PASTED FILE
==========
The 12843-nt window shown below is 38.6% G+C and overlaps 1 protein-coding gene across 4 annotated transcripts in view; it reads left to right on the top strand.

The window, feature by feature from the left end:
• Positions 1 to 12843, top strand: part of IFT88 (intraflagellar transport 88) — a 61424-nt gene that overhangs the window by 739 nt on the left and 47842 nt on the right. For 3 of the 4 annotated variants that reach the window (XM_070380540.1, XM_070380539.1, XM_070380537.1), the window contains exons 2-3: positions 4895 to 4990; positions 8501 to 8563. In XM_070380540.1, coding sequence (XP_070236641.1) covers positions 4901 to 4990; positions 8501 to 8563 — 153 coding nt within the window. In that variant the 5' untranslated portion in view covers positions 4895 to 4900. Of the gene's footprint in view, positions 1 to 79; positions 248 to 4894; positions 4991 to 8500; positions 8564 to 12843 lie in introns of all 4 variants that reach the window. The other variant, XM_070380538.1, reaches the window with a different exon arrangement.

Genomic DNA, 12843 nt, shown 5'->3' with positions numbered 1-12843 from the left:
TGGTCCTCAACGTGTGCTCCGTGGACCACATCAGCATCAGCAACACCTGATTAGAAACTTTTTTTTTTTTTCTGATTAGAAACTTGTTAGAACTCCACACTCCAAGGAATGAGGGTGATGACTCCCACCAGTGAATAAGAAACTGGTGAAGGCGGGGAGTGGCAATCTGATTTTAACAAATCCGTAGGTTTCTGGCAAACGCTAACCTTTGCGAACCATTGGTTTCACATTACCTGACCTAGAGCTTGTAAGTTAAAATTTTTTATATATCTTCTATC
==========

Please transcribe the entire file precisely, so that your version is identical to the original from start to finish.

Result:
The 12843-nt window shown below is 38.6% G+C and overlaps 1 protein-coding gene across 4 annotated transcripts in view; it reads left to right on the top strand.

The window, feature by feature from the left end:
• Positions 1 to 12843, top strand: part of IFT88 (intraflagellar transport 88) — a 61424-nt gene that overhangs the window by 739 nt on the left and 47842 nt on the right. For 3 of the 4 annotated variants that reach the window (XM_070380540.1, XM_070380539.1, XM_070380537.1), the window contains exons 2-3: positions 4895 to 4990; positions 8501 to 8563. In XM_070380540.1, coding sequence (XP_070236641.1) covers positions 4901 to 4990; positions 8501 to 8563 — 153 coding nt within the window. In that variant the 5' untranslated portion in view covers positions 4895 to 4900. Of the gene's footprint in view, positions 1 to 79; positions 248 to 4894; positions 4991 to 8500; positions 8564 to 12843 lie in introns of all 4 variants that reach the window. The other variant, XM_070380538.1, reaches the window with a different exon arrangement.

Genomic DNA, 12843 nt, shown 5'->3' with positions numbered 1-12843 from the left:
TGGTCCTCAACGTGTGCTCCGTGGACCACATCAGCATCAGCAACACCTGATTAGAAACTTTTTTTTTTTTTCTGATTAGAAACTTGTTAGAACTCCACACTCCAAGGAATGAGGGTGATGACTCCCACCAGTGAATAAGAAACTGGTGAAGGCGGGGAGTGGCAATCTGATTTTAACAAATCCGTAGGTTTCTGGCAAACGCTAACCTTTGCGAACCATTGGTTTCACATTACCTGACCTAGAGCTTGTAAGTTAAAATTTTTTATATATCTTCTATC